Balaam and Balak
The purpose of the account is to describe how God turned a curse into a blessing (Deut 23:5, Neh 13:2), by triumphing over a bad situation and turning it into good. Yahweh emerged as the victor over the pagan gods, and demonstrated that the occult has no power over the people of God.
Background of the nations and people involved
Balak was the king of the Moabites. Some scholars believe that he may have been related to the Midians. The Moabites were the descendants of Lot through the incest which his daughters committed with him (Gen 18:37).
The Midianites were the descendants of Abraham through one of his sons, Midian, from his wife
Keturah (Gen 25:1-2). They were a nomadic people whose geographical boundaries are hard to determine. Jethro, the father-in-law of Moses, was a Midianite (Ex 18:1). In this story, some of them lived in the area near Moab as well as south of Edom. At times they migrated as far away as Mesopotamia.
The Edomites were the descendants of Esau, the twin brother of Jacob.
Balaam came from Pethor on the Euphrates in Mesopotamia (Num 22:5, Deut 23:5). It was a 600 km (400 mile) journey each way from Moab to Mesopotamia. The Midianites wandering in Mesopotamia may have been the ones who had told Balak about Balaam.
The Deir Alla Inscription from the ninth or eighth century BC, discovered in Western Jordan in 1967, and now held in the Jordan Archaeological Museum is about a prophet named Balaam son of Peor.
The setting of the scene
Balak had heard rumours about Israel. He had probably heard about their miraculous deliverance out
of Egypt and more recently their battles and victories over Sihon and Og (Num 21).
Balak was afraid of the Israelites, but the sad thing is that he did not need to be afraid of them for
the Lord told the Israelites, “Do not harass or contend with Moab in battle, for I will not give any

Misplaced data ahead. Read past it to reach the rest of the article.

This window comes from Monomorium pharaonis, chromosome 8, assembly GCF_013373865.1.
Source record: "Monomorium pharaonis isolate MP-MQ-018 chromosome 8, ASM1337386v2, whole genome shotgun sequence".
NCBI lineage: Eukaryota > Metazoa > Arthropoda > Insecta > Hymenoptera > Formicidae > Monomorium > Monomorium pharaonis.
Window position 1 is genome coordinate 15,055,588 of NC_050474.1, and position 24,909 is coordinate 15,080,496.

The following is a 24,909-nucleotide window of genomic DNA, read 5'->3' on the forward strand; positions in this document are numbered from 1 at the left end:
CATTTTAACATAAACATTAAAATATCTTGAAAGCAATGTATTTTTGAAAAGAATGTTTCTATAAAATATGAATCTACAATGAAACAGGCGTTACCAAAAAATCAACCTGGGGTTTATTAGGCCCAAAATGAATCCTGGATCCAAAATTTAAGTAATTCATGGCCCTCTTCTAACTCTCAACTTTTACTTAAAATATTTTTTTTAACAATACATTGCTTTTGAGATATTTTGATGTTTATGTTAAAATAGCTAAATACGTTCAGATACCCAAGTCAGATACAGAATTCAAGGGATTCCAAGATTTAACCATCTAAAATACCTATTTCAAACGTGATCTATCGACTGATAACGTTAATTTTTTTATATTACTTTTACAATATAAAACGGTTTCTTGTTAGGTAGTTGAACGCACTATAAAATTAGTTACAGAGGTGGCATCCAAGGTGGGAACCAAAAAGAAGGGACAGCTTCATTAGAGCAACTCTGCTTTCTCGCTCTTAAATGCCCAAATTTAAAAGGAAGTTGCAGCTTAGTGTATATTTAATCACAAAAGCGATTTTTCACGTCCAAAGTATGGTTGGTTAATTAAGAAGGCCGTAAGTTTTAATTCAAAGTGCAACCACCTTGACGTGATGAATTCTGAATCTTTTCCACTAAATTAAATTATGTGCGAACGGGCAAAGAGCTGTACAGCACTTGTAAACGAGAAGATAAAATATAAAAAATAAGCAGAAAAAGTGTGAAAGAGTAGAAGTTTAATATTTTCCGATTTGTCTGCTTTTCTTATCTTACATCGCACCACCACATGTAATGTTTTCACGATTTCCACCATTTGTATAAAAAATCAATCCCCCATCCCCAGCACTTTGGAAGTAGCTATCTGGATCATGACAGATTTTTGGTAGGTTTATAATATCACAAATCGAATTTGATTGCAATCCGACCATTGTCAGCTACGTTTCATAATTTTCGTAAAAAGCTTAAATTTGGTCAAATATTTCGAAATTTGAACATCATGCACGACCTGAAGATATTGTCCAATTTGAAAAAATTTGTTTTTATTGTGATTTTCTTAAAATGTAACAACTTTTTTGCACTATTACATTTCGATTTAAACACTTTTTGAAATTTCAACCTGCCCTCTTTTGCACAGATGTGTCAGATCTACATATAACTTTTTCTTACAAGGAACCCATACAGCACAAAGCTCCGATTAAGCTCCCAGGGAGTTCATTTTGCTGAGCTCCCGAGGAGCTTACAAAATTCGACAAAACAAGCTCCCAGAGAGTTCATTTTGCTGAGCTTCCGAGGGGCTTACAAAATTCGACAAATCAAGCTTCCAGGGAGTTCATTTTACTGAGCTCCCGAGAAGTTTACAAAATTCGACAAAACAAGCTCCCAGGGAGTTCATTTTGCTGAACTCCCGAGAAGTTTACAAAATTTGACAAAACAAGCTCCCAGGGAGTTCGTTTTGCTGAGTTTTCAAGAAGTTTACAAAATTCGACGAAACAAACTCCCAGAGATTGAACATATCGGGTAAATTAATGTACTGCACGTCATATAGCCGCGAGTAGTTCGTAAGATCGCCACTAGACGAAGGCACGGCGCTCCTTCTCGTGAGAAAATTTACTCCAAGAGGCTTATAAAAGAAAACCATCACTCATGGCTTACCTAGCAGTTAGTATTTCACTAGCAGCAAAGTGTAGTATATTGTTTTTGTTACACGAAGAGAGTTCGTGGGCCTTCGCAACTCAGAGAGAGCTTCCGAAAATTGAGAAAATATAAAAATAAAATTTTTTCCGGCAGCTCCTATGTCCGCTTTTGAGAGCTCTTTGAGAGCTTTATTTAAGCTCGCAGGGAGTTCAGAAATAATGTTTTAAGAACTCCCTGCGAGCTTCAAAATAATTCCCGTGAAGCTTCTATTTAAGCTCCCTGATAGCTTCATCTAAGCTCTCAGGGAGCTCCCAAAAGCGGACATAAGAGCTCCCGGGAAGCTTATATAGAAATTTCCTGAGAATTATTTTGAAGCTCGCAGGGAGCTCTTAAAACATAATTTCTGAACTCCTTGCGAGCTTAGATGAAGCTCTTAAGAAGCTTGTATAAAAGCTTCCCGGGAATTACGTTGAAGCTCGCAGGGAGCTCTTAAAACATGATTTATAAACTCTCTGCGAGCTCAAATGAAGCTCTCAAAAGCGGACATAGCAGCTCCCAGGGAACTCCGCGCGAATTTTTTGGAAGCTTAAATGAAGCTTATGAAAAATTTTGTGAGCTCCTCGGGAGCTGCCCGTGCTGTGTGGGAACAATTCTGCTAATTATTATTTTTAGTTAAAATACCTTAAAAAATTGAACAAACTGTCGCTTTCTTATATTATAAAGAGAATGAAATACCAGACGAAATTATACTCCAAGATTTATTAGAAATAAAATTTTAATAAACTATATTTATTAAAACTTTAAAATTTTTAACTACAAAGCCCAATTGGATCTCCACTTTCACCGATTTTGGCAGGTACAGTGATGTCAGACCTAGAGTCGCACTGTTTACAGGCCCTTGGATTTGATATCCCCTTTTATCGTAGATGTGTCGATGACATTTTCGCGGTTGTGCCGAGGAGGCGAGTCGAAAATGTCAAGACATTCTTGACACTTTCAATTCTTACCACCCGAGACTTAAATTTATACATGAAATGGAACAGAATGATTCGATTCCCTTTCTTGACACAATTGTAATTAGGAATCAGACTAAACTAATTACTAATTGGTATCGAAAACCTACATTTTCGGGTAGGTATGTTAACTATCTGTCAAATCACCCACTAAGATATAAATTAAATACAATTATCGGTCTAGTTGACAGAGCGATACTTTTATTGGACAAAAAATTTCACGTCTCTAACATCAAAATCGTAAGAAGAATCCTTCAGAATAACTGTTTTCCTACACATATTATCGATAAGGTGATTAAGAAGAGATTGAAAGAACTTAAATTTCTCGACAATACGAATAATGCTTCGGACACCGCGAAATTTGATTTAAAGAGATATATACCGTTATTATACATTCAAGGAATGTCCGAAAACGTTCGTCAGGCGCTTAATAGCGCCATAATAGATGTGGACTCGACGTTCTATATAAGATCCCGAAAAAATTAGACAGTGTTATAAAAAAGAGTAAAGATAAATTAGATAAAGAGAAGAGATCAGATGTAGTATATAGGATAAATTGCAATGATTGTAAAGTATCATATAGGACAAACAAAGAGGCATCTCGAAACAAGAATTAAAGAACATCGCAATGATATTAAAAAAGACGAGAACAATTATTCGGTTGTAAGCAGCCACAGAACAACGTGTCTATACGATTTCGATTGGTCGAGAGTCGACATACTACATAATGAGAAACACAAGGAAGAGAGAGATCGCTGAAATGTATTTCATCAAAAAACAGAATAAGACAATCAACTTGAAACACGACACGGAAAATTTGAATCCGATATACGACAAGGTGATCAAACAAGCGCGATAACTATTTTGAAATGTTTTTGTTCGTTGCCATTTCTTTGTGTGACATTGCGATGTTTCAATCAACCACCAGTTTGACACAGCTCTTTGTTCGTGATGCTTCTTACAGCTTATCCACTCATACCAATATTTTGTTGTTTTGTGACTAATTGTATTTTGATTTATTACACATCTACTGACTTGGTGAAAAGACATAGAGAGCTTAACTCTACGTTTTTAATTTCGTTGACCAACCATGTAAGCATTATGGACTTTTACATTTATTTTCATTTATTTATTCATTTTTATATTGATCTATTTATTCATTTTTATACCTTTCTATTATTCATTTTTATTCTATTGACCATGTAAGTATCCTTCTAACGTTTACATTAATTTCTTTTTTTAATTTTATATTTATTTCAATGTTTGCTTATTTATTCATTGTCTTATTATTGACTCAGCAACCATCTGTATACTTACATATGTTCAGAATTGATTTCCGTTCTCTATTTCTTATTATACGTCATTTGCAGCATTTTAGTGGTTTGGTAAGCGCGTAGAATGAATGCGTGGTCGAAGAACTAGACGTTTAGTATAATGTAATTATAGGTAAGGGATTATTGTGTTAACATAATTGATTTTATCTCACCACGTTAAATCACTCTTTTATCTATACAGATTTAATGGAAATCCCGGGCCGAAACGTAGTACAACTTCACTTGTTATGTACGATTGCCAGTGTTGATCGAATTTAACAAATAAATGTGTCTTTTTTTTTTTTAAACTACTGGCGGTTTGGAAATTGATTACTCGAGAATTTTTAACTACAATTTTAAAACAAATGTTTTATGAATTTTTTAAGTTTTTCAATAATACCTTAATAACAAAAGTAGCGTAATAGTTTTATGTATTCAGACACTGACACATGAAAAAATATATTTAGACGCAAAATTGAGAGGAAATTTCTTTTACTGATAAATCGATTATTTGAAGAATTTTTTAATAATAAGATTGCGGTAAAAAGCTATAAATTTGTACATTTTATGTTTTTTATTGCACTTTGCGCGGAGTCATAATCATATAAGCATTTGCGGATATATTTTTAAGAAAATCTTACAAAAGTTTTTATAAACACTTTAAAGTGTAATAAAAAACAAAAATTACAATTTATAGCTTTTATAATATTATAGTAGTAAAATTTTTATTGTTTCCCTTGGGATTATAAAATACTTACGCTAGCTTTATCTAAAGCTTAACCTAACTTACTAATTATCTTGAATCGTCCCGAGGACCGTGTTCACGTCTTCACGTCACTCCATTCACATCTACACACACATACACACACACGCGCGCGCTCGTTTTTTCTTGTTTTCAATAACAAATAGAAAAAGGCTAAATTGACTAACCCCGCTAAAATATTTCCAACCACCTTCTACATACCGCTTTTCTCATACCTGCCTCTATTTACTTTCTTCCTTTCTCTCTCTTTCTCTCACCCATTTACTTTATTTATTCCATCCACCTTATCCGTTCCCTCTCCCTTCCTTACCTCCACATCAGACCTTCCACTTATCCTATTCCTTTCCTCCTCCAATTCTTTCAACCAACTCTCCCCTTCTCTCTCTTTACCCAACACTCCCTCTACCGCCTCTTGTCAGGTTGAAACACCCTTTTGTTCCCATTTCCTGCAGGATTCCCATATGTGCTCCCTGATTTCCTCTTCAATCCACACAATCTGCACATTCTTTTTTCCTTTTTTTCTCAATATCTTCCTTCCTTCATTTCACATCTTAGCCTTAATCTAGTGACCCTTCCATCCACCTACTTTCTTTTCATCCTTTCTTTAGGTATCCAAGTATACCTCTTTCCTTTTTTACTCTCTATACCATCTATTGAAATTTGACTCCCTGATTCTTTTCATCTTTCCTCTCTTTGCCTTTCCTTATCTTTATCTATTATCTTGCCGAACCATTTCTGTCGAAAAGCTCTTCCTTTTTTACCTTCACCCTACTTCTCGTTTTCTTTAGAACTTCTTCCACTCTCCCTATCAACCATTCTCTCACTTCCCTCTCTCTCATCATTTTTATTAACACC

of their land for a possession” (Deut 2:9).
Out of fear, Balak formed a coalition with the elders of Midian and their kings. They decided to
attack Israel, not physically, but spiritually, by attempting to put a curse on them (22:4-6). They sent
an embassy made up of the elders of Moab and Midian. They departed with fees for divination and
went to get Balaam.
Balaam the soothsayer
Balaam’s name means ‘devourer’, or ‘swallower-up’. His father's name, Beor, means ‘destroyer’,
or ‘burner’. These names may have been given at birth, or as is sometimes done in the culture, they
were given a name which illustrated their character.
Some have suggested that Balaam came from a family of soothsayers. Balaam is called a soothsayer,
who practised divination, not a prophet (Josh 13:22). These are two different Hebrew words and the
word ‘soothsayer’ is never used in connection with true prophets of God. The Lord said that soothsaying and the things of this sort are an abomination to Him, and that because of these abominations, God used Israel to drive out the nations (Deut 18:10-14).
In the area of Mesopotamia divination flourished. Kings hired soothsayers and they were to tell the
kings what their next move was to be in battle. Balak said of Balaam, “I know that he whom you
bless is blessed and he whom you curse is cursed” (Num 22:6). Balaam had demonic supernatural
power and pronounced effective demonic curses, showing his evil nature. What he practised was an
abomination and Balaam is continually condemned in Scripture. He is condemned as loving gain
from wrongdoing, the way of Balaam is greed and his teachings are condemned (2 Peter 2:15, Jude
11, Rev 2:14 and Neh 13:2).
Magic and soothsaying in Balaam’s time
A magician or soothsayer was thought to have irresistible power with the gods. This power was in him or it came from his incantations. It was considered that soothsayers could influence the gods, and regulate the will of the gods. This is opposite to what God does in miracles, where the power only comes from God. There are examples of divination in the Bible, including Pharaoh’s magicians (Ex 6-11), Laban (Gen 30:27), and Pharaoh’s cup, which may have been used for water divination (Gen 44:5).